Overall, this one-day event, the international summit on financing primary healthcare infrastructure in Nigeria provided a platform for experts, policymakers, and stakeholders to discuss strategies and explore new sources of financing for primary healthcare transformation in Nigeria. It showcased the potential of Islamic Finance as a viable option and emphasized the importance of digital health solutions in shaping the future of healthcare in the country.

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Investments in Digital Can Accelerate Improvements in Health Care




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Digital technology can strengthen health systems, improve health financing and public health, and increase reach to underserved populations, according to a new World Bank report launched today. The report also finds that digital technology and data are especially helpful to prevent and manage chronic diseases, care for both young and aging populations, and prepare for future health emergencies and health risks triggered by climate change.

The report, Digital-in-Health: Unlocking the Value for Everyone, was launched today during the G20 Health Ministers Meeting in Gandhinagar, India. It presents a new way of thinking from simple digitization of health data to fully integrating digital technology in health systems: Digital-in-health. This means, for example, infusing digital technologies in health financing, service delivery, diagnostics, medical education, pandemic preparedness, climate and health efforts, nutrition, and aging.

The report also underscores that the successful use of digital technologies must be inclusive of all population groups, and ensure access to digital infrastructure, modern technologies, and skills, especially for vulnerable people.

Designed with people at the center, digital technology can make health services more personal, prevent healthcare costs from increasing, reduce differences in care, and make the job easier for those who provide health services,” said Mamta Murthi, Vice President for Human Development, World Bank. “We hope that this report will give governments confidence and practical guidance, regardless of the country’s stage of digital maturity or fiscal challenges.

Improving health is getting harder, not easier. Health systems face serious and growing challenges and policy decisions are too often not based on reliable data.  It is estimated that some countries use less than 5% of health data to improve health which means that decisions are not based on data or data is not used effectively to make improvements. Within challenging fiscal environments, people-centered and evidence-based digital investments can help governments save up to 15% of health costs. The report presents pragmatic, low-cost actions to improve digital-in-health, no matter the maturity of a country’s systems or digital infrastructure. For example, better health data governance and standards to ensure systems can readily connect and exchange information are not costly but will be game changing in reducing siloed digital solutions and fragmentation.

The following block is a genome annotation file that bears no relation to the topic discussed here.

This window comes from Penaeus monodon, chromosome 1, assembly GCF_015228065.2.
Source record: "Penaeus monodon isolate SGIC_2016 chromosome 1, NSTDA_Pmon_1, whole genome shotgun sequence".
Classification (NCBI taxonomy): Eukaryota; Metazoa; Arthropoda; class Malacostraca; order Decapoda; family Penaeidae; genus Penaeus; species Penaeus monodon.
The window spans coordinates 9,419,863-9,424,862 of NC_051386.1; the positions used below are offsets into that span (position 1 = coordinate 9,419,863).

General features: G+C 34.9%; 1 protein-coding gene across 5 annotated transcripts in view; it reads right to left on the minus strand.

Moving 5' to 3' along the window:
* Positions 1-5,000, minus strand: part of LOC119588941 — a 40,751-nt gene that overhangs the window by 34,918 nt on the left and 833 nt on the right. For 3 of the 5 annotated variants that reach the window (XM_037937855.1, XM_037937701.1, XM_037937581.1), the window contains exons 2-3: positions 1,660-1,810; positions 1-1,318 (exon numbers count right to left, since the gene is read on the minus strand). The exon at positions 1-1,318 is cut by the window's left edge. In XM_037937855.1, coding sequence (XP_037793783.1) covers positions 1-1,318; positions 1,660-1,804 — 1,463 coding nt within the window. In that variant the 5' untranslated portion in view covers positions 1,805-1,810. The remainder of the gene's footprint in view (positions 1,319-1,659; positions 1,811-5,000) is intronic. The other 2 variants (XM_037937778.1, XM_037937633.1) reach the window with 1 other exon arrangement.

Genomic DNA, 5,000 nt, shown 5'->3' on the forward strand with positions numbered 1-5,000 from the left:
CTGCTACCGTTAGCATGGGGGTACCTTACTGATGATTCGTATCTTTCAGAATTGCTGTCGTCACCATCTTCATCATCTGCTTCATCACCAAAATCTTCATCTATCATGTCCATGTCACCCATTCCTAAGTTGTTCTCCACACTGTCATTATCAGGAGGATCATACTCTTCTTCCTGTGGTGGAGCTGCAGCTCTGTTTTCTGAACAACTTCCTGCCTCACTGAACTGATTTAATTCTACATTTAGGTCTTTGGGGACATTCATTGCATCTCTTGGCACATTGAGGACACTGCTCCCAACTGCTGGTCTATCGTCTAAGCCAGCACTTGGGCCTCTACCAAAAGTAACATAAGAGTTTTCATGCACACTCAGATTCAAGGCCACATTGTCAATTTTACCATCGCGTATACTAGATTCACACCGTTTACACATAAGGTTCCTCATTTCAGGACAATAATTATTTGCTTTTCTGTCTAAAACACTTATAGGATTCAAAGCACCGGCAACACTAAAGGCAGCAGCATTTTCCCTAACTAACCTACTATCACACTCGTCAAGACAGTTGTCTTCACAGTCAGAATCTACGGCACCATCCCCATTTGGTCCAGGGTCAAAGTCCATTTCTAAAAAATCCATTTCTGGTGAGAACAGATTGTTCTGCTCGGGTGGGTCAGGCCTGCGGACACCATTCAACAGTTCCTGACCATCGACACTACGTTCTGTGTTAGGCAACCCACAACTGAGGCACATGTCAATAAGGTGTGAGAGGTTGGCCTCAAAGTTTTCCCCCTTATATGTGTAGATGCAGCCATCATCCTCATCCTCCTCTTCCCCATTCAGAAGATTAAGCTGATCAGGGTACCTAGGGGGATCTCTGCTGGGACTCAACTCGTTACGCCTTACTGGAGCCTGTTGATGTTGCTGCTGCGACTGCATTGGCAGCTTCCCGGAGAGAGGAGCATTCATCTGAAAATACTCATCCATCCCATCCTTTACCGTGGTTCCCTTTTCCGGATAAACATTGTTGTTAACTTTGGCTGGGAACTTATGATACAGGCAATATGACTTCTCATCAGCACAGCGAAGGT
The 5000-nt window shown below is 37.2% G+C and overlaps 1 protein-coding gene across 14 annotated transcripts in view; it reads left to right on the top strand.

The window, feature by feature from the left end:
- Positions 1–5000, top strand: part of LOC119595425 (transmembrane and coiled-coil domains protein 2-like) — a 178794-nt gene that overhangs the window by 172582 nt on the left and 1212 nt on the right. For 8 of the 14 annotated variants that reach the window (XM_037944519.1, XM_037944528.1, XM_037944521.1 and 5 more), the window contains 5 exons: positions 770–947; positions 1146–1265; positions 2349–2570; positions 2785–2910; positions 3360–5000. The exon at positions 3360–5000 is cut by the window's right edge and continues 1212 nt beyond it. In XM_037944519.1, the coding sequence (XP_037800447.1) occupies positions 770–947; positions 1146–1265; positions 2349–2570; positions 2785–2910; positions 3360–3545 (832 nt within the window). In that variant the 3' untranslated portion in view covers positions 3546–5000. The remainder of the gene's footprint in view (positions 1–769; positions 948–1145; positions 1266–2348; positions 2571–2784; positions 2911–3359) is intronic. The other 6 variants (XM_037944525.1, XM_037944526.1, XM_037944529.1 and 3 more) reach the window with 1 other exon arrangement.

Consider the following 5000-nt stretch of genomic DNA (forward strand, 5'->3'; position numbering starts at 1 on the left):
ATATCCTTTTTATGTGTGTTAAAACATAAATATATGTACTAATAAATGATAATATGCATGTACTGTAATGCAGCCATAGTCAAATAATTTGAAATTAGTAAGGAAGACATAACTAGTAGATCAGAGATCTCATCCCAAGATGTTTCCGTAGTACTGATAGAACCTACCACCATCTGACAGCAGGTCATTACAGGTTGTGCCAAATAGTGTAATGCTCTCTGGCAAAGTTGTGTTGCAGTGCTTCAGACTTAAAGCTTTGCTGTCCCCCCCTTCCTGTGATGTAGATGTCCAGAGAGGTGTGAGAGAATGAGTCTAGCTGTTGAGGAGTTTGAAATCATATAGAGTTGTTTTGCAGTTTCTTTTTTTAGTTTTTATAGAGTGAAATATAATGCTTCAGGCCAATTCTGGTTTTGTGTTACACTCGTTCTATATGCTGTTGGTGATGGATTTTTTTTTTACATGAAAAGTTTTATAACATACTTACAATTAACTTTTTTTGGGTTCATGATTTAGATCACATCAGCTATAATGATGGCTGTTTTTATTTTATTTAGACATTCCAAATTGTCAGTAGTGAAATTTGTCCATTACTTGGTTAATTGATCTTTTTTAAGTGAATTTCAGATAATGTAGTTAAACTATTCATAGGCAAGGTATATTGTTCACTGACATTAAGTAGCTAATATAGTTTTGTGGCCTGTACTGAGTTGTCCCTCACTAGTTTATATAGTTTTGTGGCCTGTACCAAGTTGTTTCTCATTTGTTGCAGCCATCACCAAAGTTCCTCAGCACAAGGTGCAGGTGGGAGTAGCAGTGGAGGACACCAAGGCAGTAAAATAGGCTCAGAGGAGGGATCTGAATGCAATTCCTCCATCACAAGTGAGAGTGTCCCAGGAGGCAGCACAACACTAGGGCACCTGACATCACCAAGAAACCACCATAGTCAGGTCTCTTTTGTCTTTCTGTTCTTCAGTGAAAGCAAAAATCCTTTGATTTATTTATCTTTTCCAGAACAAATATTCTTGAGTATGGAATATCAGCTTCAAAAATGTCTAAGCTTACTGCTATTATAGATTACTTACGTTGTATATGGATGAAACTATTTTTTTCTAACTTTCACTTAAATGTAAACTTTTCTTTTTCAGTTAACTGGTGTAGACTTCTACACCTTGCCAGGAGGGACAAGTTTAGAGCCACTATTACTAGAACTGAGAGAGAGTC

In India, we have shown that digital innovations such as tele-consultations have reached more than 140 million people and provided accessible, affordable and efficient healthcare for everyone,” said Mansukh L Mandaviya, Minister for Health and Family Welfare, India. “We believe a digital-in-health approach can unlock the value of digital technologies and data and has the potential to prevent disease and lower healthcare costs while helping patients monitor and manage chronic conditions.” 

To help countries embrace a digital-in-health approach, the report proposes three essential areas to guide investments:

  1. Prioritize evidence-based digital investments that tackle the biggest problems and focus on the needs of patients and providers.
  2. Connect the regulatory, governance, information, and infrastructure dots so that patients know that data is safe and health workers can use digital solutions transparently.
  3. Scale digital health for the long run based on trust with sustainable financing, and improved capacity and skills for digital solutions.

It will take global, regional, and country leadership to make digital-in-health a reality. The report recommends strong country leadership involving all relevant sectors and stakeholders, including civil society. Digital technology and data improvements will involve investments beyond the health sector and new partnerships with the private sector. A digital-in-health mindset needs to be a routine aspect of annual health system planning, budgeting, and implementation.

The World Bank is committed to helping low-and middle-income countries to make digital-in-health a reality to improve health for everyone. Over the past decade, the World Bank has invested almost $4 billion in digital health including in health information systems, digital governance, identification systems, and infrastructure.